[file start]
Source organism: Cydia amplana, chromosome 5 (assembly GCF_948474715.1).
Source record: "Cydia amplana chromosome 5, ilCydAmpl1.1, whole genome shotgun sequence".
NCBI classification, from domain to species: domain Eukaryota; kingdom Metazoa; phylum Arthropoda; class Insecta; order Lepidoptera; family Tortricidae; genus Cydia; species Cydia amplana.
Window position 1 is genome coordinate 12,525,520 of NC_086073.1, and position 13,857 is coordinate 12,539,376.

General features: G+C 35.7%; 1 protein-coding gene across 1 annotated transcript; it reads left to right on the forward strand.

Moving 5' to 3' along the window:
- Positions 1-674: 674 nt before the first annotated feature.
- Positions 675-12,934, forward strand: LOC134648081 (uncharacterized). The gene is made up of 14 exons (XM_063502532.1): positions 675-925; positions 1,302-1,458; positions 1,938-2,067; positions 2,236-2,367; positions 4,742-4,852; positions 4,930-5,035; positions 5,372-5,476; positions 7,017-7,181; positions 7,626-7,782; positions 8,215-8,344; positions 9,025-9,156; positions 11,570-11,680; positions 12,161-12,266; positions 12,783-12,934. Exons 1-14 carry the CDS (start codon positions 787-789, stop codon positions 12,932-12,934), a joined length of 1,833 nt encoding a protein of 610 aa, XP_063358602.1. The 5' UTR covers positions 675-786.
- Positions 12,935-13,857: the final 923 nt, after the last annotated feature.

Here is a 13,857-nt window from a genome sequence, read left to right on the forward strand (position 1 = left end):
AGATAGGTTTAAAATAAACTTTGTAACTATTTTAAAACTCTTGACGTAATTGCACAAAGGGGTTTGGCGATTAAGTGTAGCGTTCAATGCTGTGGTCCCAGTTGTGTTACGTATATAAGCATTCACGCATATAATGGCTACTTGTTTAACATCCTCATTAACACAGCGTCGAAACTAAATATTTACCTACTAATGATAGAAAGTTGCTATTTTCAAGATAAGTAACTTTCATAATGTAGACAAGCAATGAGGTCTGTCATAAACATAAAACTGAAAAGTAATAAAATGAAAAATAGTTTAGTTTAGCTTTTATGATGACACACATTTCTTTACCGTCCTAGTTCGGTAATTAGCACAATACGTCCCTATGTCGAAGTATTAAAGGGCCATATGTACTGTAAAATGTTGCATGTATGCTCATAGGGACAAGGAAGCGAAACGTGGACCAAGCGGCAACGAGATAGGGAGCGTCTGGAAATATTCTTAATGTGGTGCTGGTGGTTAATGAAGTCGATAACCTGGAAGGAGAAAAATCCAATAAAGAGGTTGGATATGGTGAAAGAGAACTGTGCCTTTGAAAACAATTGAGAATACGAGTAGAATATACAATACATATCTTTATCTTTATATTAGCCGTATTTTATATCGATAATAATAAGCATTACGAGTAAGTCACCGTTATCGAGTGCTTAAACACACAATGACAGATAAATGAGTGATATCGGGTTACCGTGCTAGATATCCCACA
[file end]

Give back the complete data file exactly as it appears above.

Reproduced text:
Source organism: Cydia amplana, chromosome 5 (assembly GCF_948474715.1).
Source record: "Cydia amplana chromosome 5, ilCydAmpl1.1, whole genome shotgun sequence".
NCBI classification, from domain to species: domain Eukaryota; kingdom Metazoa; phylum Arthropoda; class Insecta; order Lepidoptera; family Tortricidae; genus Cydia; species Cydia amplana.
Window position 1 is genome coordinate 12,525,520 of NC_086073.1, and position 13,857 is coordinate 12,539,376.

General features: G+C 35.7%; 1 protein-coding gene across 1 annotated transcript; it reads left to right on the forward strand.

Moving 5' to 3' along the window:
- Positions 1-674: 674 nt before the first annotated feature.
- Positions 675-12,934, forward strand: LOC134648081 (uncharacterized). The gene is made up of 14 exons (XM_063502532.1): positions 675-925; positions 1,302-1,458; positions 1,938-2,067; positions 2,236-2,367; positions 4,742-4,852; positions 4,930-5,035; positions 5,372-5,476; positions 7,017-7,181; positions 7,626-7,782; positions 8,215-8,344; positions 9,025-9,156; positions 11,570-11,680; positions 12,161-12,266; positions 12,783-12,934. Exons 1-14 carry the CDS (start codon positions 787-789, stop codon positions 12,932-12,934), a joined length of 1,833 nt encoding a protein of 610 aa, XP_063358602.1. The 5' UTR covers positions 675-786.
- Positions 12,935-13,857: the final 923 nt, after the last annotated feature.

Here is a 13,857-nt window from a genome sequence, read left to right on the forward strand (position 1 = left end):
AGATAGGTTTAAAATAAACTTTGTAACTATTTTAAAACTCTTGACGTAATTGCACAAAGGGGTTTGGCGATTAAGTGTAGCGTTCAATGCTGTGGTCCCAGTTGTGTTACGTATATAAGCATTCACGCATATAATGGCTACTTGTTTAACATCCTCATTAACACAGCGTCGAAACTAAATATTTACCTACTAATGATAGAAAGTTGCTATTTTCAAGATAAGTAACTTTCATAATGTAGACAAGCAATGAGGTCTGTCATAAACATAAAACTGAAAAGTAATAAAATGAAAAATAGTTTAGTTTAGCTTTTATGATGACACACATTTCTTTACCGTCCTAGTTCGGTAATTAGCACAATACGTCCCTATGTCGAAGTATTAAAGGGCCATATGTACTGTAAAATGTTGCATGTATGCTCATAGGGACAAGGAAGCGAAACGTGGACCAAGCGGCAACGAGATAGGGAGCGTCTGGAAATATTCTTAATGTGGTGCTGGTGGTTAATGAAGTCGATAACCTGGAAGGAGAAAAATCCAATAAAGAGGTTGGATATGGTGAAAGAGAACTGTGCCTTTGAAAACAATTGAGAATACGAGTAGAATATACAATACATATCTTTATCTTTATATTAGCCGTATTTTATATCGATAATAATAAGCATTACGAGTAAGTCACCGTTATCGAGTGCTTAAACACACAATGACAGATAAATGAGTGATATCGGGTTACCGTGCTAGATATCCCACA